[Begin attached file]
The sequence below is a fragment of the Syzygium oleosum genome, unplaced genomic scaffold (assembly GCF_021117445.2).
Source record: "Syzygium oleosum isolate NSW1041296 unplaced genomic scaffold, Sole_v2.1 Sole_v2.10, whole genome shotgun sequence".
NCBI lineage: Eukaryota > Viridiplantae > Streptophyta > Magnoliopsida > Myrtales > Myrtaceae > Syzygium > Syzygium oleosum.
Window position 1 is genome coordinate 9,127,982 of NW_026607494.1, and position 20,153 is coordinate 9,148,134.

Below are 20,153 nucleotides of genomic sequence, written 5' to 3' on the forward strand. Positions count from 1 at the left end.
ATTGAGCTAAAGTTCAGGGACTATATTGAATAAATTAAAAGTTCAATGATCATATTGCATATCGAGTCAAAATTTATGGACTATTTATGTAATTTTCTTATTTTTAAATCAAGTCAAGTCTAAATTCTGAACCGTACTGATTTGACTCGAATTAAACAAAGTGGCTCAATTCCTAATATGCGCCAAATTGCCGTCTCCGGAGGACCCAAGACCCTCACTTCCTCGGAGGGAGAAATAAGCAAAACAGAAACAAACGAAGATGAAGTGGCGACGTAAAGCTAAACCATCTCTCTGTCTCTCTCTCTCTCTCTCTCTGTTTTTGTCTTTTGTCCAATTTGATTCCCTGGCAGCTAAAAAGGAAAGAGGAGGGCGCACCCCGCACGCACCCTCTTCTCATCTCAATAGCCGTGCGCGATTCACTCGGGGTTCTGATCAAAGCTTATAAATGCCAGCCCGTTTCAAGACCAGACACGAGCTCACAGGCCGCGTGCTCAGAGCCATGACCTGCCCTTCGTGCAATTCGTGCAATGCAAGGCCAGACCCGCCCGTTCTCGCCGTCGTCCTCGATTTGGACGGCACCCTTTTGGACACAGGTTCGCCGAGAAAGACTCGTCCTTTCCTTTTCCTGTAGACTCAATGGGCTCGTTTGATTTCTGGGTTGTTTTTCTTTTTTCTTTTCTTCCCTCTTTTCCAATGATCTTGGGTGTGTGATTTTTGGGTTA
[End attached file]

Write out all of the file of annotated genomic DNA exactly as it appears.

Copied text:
The sequence below is a fragment of the Syzygium oleosum genome, unplaced genomic scaffold (assembly GCF_021117445.2).
Source record: "Syzygium oleosum isolate NSW1041296 unplaced genomic scaffold, Sole_v2.1 Sole_v2.10, whole genome shotgun sequence".
NCBI lineage: Eukaryota > Viridiplantae > Streptophyta > Magnoliopsida > Myrtales > Myrtaceae > Syzygium > Syzygium oleosum.
Window position 1 is genome coordinate 9,127,982 of NW_026607494.1, and position 20,153 is coordinate 9,148,134.

Below are 20,153 nucleotides of genomic sequence, written 5' to 3' on the forward strand. Positions count from 1 at the left end.
ATTGAGCTAAAGTTCAGGGACTATATTGAATAAATTAAAAGTTCAATGATCATATTGCATATCGAGTCAAAATTTATGGACTATTTATGTAATTTTCTTATTTTTAAATCAAGTCAAGTCTAAATTCTGAACCGTACTGATTTGACTCGAATTAAACAAAGTGGCTCAATTCCTAATATGCGCCAAATTGCCGTCTCCGGAGGACCCAAGACCCTCACTTCCTCGGAGGGAGAAATAAGCAAAACAGAAACAAACGAAGATGAAGTGGCGACGTAAAGCTAAACCATCTCTCTGTCTCTCTCTCTCTCTCTCTCTGTTTTTGTCTTTTGTCCAATTTGATTCCCTGGCAGCTAAAAAGGAAAGAGGAGGGCGCACCCCGCACGCACCCTCTTCTCATCTCAATAGCCGTGCGCGATTCACTCGGGGTTCTGATCAAAGCTTATAAATGCCAGCCCGTTTCAAGACCAGACACGAGCTCACAGGCCGCGTGCTCAGAGCCATGACCTGCCCTTCGTGCAATTCGTGCAATGCAAGGCCAGACCCGCCCGTTCTCGCCGTCGTCCTCGATTTGGACGGCACCCTTTTGGACACAGGTTCGCCGAGAAAGACTCGTCCTTTCCTTTTCCTGTAGACTCAATGGGCTCGTTTGATTTCTGGGTTGTTTTTCTTTTTTCTTTTCTTCCCTCTTTTCCAATGATCTTGGGTGTGTGATTTTTGGGTTA